Both of these come from the Latin, and both are useful ways to say something in a short space (and one word, if you’re worried about word-counts!) although they tend to make the text look messy if they’re used too often, in my opinion.
First of all, e.g. – this abbreviation stands for “for example”, is used to introduce an example of whatever you’ve just been discussing, and comes from the Latin “exempli gratia”. Bonus fact: don’t put it in italics and put a comma before but not after. “There are many power tools that can be used, e.g. drills, sanders and grinders.”
And i.e. means “that is” and again comes from the Latin; “id est”. You use it if you want to explain what you’ve just said (rather than exemplify it). Another bonus fact – just like e.g., don’t put it in italics and put a comma before, but not after. “This project requires the use of power tools, i.e. those that require electricity to operate them.”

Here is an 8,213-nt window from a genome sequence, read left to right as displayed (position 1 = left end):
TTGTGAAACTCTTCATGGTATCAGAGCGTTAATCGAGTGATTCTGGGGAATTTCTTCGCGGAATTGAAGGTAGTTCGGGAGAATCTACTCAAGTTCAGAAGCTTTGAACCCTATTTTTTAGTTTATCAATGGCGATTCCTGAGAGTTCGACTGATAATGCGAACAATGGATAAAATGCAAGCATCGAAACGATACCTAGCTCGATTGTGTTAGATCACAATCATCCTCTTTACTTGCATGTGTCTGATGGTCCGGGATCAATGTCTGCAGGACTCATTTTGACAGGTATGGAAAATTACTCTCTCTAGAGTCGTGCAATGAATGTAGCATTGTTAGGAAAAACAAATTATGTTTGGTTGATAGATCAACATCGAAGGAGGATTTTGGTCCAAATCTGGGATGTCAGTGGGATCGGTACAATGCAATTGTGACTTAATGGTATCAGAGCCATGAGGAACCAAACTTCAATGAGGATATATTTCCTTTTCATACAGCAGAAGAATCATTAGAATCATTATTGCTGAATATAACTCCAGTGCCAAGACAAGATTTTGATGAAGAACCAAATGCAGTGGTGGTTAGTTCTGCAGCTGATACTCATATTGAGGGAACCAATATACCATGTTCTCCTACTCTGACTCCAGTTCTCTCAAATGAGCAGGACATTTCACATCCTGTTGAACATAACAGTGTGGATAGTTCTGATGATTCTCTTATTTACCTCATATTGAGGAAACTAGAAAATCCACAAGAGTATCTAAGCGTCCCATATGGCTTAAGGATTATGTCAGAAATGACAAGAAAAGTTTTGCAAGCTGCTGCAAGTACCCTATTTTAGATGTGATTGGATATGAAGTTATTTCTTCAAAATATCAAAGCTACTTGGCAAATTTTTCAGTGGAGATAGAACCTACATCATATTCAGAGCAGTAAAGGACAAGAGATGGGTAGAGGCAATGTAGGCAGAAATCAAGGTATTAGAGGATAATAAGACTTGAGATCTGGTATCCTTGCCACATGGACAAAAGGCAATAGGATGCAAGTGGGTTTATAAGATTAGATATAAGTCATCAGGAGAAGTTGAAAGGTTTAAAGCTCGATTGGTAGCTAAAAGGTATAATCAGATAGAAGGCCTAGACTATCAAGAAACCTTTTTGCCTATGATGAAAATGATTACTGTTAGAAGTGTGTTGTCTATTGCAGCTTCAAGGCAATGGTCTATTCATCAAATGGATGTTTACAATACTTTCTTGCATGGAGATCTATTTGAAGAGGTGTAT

I would construct a sentence here containing both, but I don’t think it would look pretty and it certainly wouldn’t be recommended practice …
You can find more troublesome pairs here.